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On his occasional meetings with The Buffalo News editorial board, Timothy Wanamaker seemed like a competent man with real ideas on how to improve Buffalo. What no one knew was that the city’s director of strategic planning was milking federal anti-poverty funds for all they were worth and, after that, he started bilking the system. It’s been a hard- and well-earned fall since then for the former $100,000-a-year city official who is now selling cars.

There were two problems that eased Wanamaker to his ruin. One is whatever cauldron of issues that drove him to abuse his position and turn himself into a felon. The other is a lack of a policy or sufficient oversight that would deter unethical and illegal behavior or, at least, identify it sooner if deterrence didn’t work.

Only Wanamaker, or others similarly tempted to rip off the system and destroy themselves, can deal with the former issue. But every mayor, every town supervisor, every city council, town board and village board can do something about the latter, and with Wanamaker’s flaming example they have urgent reason to do so.

Start with the most head-spinning lapse at City Hall: When Wanamaker was exploiting the system for all it was worth, the only person who signed off on his expense reports was one of his subordinates. What employee is going to sound the alarm on the person responsible for his continued employment?

In addition, according to documents obtained by The News, the Buffalo Economic Renaissance Corp. that funded his travel had no policy on spending limits or travel expenses. Thus, while attending a legitimate conference in Las Vegas, it was perfectly legal for Wanamaker to book himself into a $404-a-night room and rent a luxury car.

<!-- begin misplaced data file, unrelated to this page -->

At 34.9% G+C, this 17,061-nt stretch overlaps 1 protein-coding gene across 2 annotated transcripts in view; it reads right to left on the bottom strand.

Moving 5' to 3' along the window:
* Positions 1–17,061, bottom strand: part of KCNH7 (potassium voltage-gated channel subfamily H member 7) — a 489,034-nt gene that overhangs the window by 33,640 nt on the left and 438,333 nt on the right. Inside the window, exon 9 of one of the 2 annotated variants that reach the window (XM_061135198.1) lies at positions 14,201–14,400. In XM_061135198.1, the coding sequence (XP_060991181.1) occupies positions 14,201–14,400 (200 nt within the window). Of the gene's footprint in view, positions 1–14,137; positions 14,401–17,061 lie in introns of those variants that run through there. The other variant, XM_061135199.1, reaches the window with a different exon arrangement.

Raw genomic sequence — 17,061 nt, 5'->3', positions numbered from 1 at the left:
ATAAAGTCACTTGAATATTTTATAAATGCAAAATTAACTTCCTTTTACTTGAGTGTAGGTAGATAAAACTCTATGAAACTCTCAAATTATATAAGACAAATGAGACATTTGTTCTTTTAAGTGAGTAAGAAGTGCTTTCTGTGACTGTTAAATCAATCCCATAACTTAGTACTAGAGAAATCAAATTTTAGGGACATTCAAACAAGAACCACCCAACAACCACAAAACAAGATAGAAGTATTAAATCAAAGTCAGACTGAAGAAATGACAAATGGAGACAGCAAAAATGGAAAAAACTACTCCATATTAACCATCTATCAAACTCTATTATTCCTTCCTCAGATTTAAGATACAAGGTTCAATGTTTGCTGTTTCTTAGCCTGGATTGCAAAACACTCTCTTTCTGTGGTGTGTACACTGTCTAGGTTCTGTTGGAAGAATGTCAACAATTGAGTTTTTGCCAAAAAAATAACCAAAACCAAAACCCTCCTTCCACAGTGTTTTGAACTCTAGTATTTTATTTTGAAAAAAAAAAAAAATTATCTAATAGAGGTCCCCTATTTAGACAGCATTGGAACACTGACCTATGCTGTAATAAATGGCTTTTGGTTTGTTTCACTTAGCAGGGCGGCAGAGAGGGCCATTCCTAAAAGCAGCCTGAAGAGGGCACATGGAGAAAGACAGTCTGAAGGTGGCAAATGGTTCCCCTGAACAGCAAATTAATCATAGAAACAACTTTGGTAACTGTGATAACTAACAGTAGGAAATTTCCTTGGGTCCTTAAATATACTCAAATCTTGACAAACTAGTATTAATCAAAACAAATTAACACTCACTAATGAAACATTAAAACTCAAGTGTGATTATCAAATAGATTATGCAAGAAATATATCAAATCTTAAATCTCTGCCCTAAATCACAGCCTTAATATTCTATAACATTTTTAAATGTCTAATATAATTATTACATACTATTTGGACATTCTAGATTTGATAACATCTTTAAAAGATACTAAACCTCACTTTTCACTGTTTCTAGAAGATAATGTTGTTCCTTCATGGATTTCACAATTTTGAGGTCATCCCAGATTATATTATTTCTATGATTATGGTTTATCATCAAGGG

What wasn’t legal – and what led to his undoing – was extending his stay after the conference ended, and continuing to bill BERC for his $404 room, his luxury car and meals.

This was no one-off. It was a pattern that repeated itself. He spent extravagantly on a business trip to Miami Beach and, once again, extended his stay, this time moving to an even pricier hotel. All in all, Wanamaker took 38 trips over two years – more than once a month on average – with few questions asked.

He also used his BERC credit card for questionable expenses while in Buffalo, among other expenses, buying a $90 bouquet and get-well card for an employee, a $225 meal at Buffalo Chophouse and a $2,900 Mac Pro laptop.

Clearly, the city needed better oversight on expenses run up by its employees. And while it is possible that, of all the municipalities in Western New York, Buffalo is alone in failing to control these expenses, it seems unlikely.

This is a moment not just for Buffalo, but for all public entities, including school districts, to review their policies to ensure that they have in place appropriate limits on travel and other expenses, that those expenses are incurred for legitimate reasons, that somebody is reviewing those expenses and, finally, that the reviewer is not a subordinate of the person running up those bills.

Evidently, that needs to be said.